The story painted in Numbers this week is a vivid one. Indeed, it hits awfully close to home for anyone, anywhere who has ever tried to lead. I find myself especially struck today by Moses’ cry to God, for by now the burden of leadership has become profound — so heavy, in fact, that not only does he beg God to take it away — but that death itself would be preferable. I am not especially proud to say that I know something of what Moses felt then.
Over the past year I have enjoyed spending some leisure time doing research into a particular time and place: The Soldiers’ Widows’ Home which once stood on the banks of the Kankakee River in Wilmington, Illinois. It was founded in 1895 to address the needs of impoverished and/or abandoned widows and daughters of Civil War veterans. Prior to this, at least in Illinois, there existed another home for veterans and their wives. However, once their husbands died, their widows were left with nowhere to go. And so it was that Flo Jamison Miller, though not the first superintendent of the home at Wilmington, apparently was the one who carried the vision forward and brought this institution into being.
Now, of course, it is impossible to get into the 19th century mind, but I have been especially curious about her motivation. What I know is this. Flo’s father was a Civil War veteran — when mustered out in 1865 he had attained the rank of Colonel. She was a small child during the war and so one can safely presume that her father was absent during that formative time in her life. Also, her father died when he was still relatively young. Flo was nineteen years old. From what I can tell, her mother was in her care until her death twenty-six years later. In addition, Flo was considered one of the foremost patriotic speakers of her gender in that time. She was among those who advocated that patriotism be taught in the schools. (Perhaps this seems a bit odd today, but evidently at the end of the Civil War, there was not a common sense of country. We were, at least in the Midwest, still a nation of immigrants.) No doubt the fact that she put her life’s energy towards first the formation of and later actually running the Soldiers’ Widows Home in Wilmington was rooted in all of this and more.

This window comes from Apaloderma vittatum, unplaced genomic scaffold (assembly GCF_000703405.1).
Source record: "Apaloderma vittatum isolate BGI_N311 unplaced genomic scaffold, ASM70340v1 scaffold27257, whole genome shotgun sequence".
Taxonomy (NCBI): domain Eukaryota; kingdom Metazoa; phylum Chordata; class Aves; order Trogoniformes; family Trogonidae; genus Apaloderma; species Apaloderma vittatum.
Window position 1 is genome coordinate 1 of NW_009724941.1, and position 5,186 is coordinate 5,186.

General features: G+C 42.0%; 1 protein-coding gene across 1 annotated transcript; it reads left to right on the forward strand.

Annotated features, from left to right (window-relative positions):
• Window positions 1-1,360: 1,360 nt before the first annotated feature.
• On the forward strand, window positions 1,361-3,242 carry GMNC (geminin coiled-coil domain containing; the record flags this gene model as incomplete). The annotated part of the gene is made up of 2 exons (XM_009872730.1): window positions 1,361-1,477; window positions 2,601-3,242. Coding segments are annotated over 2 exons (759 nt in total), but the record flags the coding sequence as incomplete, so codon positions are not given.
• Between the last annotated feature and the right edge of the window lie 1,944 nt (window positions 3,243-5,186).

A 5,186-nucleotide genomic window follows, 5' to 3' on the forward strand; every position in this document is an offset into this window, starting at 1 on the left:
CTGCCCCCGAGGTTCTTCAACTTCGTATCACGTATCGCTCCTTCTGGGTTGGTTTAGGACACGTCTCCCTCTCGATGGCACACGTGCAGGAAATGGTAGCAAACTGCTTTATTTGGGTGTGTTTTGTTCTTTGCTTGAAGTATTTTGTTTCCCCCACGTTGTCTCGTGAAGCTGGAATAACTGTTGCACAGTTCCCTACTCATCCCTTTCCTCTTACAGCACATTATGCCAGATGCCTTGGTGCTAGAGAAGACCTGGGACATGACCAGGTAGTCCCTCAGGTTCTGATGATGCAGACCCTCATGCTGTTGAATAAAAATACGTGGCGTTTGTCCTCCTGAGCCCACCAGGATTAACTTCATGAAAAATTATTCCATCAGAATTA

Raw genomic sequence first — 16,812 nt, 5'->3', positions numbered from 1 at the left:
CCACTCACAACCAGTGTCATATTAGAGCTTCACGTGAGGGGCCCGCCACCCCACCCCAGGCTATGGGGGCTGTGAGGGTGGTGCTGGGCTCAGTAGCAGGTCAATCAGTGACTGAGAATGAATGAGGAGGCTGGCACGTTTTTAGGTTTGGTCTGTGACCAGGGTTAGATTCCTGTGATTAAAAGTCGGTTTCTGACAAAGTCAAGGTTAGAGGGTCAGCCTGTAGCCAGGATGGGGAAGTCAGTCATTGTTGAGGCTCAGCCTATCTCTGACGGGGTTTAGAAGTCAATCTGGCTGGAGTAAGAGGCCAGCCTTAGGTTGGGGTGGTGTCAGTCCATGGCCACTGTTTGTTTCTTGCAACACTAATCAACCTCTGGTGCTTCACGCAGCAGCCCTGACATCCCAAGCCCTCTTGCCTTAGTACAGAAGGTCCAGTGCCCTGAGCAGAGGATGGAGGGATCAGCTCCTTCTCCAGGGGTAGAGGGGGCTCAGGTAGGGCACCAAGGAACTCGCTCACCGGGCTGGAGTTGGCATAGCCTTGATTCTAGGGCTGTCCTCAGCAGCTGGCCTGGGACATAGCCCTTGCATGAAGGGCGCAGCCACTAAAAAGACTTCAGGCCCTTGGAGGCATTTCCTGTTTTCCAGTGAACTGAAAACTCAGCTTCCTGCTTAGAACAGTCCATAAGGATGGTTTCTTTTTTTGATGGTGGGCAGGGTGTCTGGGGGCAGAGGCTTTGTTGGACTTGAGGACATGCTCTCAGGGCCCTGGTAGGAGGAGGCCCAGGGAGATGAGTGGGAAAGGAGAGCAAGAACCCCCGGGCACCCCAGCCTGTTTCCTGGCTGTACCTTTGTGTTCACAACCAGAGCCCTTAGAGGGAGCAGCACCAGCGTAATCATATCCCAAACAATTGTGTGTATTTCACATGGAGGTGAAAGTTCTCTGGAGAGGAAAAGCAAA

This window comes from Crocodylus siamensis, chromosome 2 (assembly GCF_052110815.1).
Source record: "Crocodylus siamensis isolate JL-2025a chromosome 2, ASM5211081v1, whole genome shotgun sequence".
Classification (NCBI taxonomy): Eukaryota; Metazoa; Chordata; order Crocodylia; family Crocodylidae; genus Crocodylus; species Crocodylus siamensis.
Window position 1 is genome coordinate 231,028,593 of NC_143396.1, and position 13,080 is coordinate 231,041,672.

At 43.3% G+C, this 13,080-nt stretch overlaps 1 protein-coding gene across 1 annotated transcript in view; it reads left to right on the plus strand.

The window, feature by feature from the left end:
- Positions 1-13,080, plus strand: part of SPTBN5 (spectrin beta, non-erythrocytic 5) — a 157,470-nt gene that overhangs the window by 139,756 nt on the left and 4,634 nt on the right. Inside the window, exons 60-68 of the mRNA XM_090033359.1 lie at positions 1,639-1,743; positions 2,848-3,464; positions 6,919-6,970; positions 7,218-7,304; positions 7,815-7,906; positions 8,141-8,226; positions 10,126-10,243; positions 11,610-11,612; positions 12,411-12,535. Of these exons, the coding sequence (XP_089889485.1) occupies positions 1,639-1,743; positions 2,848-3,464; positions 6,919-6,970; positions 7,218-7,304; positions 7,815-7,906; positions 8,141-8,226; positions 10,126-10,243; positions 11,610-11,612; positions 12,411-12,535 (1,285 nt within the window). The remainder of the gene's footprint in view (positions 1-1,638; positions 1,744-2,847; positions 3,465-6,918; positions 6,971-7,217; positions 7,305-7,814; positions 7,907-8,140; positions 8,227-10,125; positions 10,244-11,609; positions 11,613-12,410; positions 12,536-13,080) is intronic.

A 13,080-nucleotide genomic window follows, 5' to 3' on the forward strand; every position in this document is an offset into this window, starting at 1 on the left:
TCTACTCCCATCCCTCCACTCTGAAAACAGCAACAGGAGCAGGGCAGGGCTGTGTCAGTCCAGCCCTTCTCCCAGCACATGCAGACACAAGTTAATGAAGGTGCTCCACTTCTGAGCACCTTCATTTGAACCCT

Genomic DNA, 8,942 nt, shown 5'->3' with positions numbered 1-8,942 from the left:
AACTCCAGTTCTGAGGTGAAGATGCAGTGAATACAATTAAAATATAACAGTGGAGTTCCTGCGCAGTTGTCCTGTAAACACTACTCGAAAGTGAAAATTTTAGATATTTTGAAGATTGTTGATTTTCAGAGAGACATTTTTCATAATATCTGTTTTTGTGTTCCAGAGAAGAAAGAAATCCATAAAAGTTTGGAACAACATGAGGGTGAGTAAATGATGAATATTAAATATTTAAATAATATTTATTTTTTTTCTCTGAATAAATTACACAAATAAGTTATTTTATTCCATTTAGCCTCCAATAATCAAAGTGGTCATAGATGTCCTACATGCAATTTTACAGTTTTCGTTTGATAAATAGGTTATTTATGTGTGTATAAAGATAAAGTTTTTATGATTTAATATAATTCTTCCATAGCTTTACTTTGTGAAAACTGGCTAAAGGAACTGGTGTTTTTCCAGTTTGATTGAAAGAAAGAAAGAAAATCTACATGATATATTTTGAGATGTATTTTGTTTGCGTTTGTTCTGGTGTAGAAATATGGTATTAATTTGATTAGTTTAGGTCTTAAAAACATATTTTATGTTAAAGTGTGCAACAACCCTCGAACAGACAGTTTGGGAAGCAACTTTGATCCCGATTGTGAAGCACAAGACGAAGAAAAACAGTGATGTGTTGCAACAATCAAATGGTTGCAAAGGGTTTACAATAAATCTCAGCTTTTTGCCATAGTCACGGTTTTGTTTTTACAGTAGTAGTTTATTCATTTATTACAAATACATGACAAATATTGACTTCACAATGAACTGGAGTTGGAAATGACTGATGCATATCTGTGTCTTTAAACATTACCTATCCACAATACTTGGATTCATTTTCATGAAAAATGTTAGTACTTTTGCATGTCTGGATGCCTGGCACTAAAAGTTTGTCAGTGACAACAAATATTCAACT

Once the initial dream was accomplished, however, if you read her semi-annual reports, you can certainly detect her frustration. For it seems that she had envisioned a place of culture where these women would be offered some of what had been so meaningful to her in life. Instead, she was left to see to the needs of more than 80 elderly women whose bodies and spirits were worn down by the demands of difficult and mostly impoverished lives and who had now been left alone, many just abandoned, by surviving children. And all of this in a time when they did not have the means or understanding which would be at our disposal now to address everything from arthritis to dementia.
It was hard going. And it was surely not made easier by the residents of the home. For so it was that in the year 1905 Flo Jamison Miller, superintendent of the Soldiers’ Widows’ Home at Wilmington, was investigated by the Board of Public Charities of the State of Illinois. The charges brought forward included mistreatment by the superintendent. Among other things they said she was not giving them enough to eat, particularly potatoes. (Decatur Evening Herald, July 5,1906, p. 3) She was later acquitted.